University of California raising minimum wage to $15 an hour

July 22, 2015
Student Fabienne Roth pauses for a photo at the UCLA campus in Los Angeles. (AP Photo/Damian Dovarganes)

Student Fabienne Roth pauses for a photo at the UCLA campus in Los Angeles. (AP Photo/Damian Dovarganes)

SAN FRANCISCO (AP) — The movement to raise the minimum wage across the U.S. gained ground Wednesday with the huge University of California system announcing plans to increase base pay for its employees and contract workers to $15 an hour over the next two years.

The move follows similar steps by local governments and employers to give employees what activists call a “living wage.” Los Angeles, Seattle and San Francisco have all approved phased-in increases that eventually will take their minimum wage to $15 an hour, or about $31,200 for a full-time job.

UC President Janet Napolitano said that as California’s third-largest employer, the university should be taking the lead in ensuring its lowest-paid workers make decent wages. UC has 10 campuses, including UCLA and Berkeley, nearly 240,000 students and a staff of 195,000.

“Our community does not exist in a vacuum. How we support our workers and their families impacts Californians who might never set foot on one of our campuses,” she said. “It’s the right thing to do.”

The university’s hourly wage earners — a group that includes students and full-time employees working in dining halls, dorms and bookstores or as gardeners, housekeepers and custodians at campuses and hospitals — currently make the state minimum of $9 an hour.

Napolitano said she will boost that to $13 in October for employees who work at least 20 hours a week and by $1 an hour in each of the next two years.

About 4,200 UC employees and a much larger but undetermined number of workers hired by university contractors will receive the higher wage, UC spokeswoman Dianne Klein said.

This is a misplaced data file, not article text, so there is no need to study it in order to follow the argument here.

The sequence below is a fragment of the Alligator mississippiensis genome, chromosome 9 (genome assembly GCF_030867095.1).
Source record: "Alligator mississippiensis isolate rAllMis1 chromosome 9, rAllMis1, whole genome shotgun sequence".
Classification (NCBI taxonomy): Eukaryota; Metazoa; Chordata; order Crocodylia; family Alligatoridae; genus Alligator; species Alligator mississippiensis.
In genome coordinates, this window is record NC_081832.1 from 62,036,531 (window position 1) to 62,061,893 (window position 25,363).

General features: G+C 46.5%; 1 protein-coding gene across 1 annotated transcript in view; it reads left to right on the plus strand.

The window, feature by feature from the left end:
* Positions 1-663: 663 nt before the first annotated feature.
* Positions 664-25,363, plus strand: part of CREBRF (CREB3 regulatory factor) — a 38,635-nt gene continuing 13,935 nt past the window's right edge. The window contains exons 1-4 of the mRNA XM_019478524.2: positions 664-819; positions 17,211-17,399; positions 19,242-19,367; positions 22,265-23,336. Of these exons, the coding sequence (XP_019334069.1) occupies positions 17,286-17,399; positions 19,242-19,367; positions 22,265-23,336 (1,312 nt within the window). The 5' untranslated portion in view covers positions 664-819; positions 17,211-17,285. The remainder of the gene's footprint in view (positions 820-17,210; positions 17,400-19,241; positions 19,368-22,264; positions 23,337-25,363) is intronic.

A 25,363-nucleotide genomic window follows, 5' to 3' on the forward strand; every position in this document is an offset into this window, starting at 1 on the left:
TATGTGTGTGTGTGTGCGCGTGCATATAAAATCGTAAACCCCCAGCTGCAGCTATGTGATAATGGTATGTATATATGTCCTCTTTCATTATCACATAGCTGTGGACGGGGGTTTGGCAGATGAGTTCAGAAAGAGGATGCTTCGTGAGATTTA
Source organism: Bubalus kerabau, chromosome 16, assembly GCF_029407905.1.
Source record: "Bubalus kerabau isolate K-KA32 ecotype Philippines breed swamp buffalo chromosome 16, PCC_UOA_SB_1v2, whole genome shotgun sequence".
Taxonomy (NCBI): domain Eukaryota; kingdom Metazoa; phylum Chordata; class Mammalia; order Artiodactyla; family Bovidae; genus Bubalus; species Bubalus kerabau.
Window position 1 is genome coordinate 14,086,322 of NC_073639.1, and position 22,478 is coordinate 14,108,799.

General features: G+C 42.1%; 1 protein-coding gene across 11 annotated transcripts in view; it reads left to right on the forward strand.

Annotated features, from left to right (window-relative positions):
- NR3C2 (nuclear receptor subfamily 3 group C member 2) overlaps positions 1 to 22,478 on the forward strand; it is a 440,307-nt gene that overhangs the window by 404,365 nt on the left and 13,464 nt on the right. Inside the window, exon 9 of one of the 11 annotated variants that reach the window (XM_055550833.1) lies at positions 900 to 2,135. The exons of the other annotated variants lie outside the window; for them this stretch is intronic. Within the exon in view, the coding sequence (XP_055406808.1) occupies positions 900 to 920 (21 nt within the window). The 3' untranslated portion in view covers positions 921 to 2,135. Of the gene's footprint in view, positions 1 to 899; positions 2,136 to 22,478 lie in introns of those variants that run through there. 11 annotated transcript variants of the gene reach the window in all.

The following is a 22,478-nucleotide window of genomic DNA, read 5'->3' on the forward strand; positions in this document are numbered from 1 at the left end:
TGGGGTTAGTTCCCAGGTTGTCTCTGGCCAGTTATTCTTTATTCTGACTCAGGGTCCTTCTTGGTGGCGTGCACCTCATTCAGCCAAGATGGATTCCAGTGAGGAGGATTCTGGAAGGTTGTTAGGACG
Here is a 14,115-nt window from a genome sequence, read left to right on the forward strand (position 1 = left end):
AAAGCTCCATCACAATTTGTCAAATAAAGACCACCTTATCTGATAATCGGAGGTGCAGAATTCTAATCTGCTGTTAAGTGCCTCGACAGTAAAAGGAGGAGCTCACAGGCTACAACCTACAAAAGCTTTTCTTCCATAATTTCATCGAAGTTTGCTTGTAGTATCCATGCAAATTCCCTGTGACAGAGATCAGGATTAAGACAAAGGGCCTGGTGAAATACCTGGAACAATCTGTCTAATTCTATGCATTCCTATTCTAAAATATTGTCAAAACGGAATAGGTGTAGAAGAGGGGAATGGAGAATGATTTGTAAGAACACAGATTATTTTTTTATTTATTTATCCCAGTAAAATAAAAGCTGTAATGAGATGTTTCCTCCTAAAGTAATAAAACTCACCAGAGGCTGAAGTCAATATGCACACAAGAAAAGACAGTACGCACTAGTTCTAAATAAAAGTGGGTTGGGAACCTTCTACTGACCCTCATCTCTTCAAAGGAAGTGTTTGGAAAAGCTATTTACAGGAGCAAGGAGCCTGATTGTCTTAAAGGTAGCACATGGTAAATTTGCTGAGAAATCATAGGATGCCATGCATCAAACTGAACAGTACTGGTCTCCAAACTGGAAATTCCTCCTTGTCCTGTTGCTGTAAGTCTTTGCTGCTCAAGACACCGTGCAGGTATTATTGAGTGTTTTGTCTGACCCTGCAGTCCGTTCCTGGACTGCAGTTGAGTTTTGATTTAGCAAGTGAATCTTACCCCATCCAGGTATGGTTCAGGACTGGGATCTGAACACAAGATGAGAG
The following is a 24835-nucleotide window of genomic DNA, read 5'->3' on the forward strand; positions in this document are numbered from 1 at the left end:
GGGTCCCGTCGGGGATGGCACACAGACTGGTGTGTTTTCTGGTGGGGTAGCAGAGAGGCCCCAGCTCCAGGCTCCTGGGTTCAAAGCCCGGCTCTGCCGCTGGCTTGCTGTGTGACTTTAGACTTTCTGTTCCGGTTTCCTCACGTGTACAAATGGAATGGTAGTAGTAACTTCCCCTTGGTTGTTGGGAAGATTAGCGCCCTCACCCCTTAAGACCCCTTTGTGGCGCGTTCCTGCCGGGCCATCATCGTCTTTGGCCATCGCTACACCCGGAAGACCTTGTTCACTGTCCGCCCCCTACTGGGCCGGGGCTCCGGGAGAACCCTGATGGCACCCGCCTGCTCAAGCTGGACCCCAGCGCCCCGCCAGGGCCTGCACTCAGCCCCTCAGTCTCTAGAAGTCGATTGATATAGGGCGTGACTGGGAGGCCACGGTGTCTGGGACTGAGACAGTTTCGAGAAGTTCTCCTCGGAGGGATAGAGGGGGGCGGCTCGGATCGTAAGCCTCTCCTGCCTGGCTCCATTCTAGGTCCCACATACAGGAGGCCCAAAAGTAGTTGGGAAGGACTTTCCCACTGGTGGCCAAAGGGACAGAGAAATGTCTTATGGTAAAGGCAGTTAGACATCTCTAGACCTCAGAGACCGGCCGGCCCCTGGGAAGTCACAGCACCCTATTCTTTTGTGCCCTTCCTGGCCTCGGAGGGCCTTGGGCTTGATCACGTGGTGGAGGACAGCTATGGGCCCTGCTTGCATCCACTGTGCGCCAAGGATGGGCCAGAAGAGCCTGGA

“I just thought it was important for a public university to plant the flag here for low-wage workers and a more livable wage,” Napolitano, who was President Barack Obama’s homeland security secretary before she assumed leadership of the University of California nearly two years ago, said in an interview.

The higher minimum-wage argument has gained traction amid concerns over the shrinking middle class and rising income inequality.

Supporters argue a higher wage floor will help lift the working poor into the middle class. Opponents warn businesses will have to raise prices, shed jobs or cut employees’ hours. At least 15 states have passed laws barring local governments from setting their own minimum wage.

Democrats, including presidential front-runner Hillary Rodham Clinton, have said they support a higher federal minimum wage, which is currently $7.25 per hour.

Vice President Joe Biden was scheduled to promote a higher minimum wage during a stop Wednesday at a washroom equipment manufacturer in Los Angeles.

On Tuesday, Los Angeles County, the nation’s most populous county, voted to craft a law to raise the minimum wage to $15 over the next five years.

On the other side of the country, a New York state board Wednesday was poised to recommend a minimum wage increase for fast-food workers. The state’s minimum wage is now $8.75 an hour and is set to rise to $9 an hour at year’s end. Many fast-food workers say their industry should pay a minimum of $15 so that they can afford the high cost of living in New York City and elsewhere.

Wal-Mart, the nation’s largest private employer, announced in February that it was raising its wages for a half-million employees to at least $10 an hour by next February.

The $15 minimum has become the rallying cry of labor groups nationwide who argue the base wage hasn’t kept up with inflation.

University of California officials estimated that the raises for workers directly employed by UC will cost $14 million a year, a fraction of the system’s $12.6 billion annual payroll. Klein said UC also predicts contractors will pass some of the cost of higher wages onto the university.

In recent months, workers and UC union leaders have complained about the university’s increased reliance on contractors who, they allege, treat employees unfairly.

Napolitano said she is setting up a hotline and online reporting system so complaints about contractors’ labor practices go directly to her office. The university also plans to audit its contractors to make sure they are paying their workers the higher base wage, she said.

Napolitano’s minimum wage plan does not need approval from the governing Board of Regents, who on Wednesday were scheduled to consider a 3 percent cost-of-living increase for campus chancellors, medical center directors and other top executives.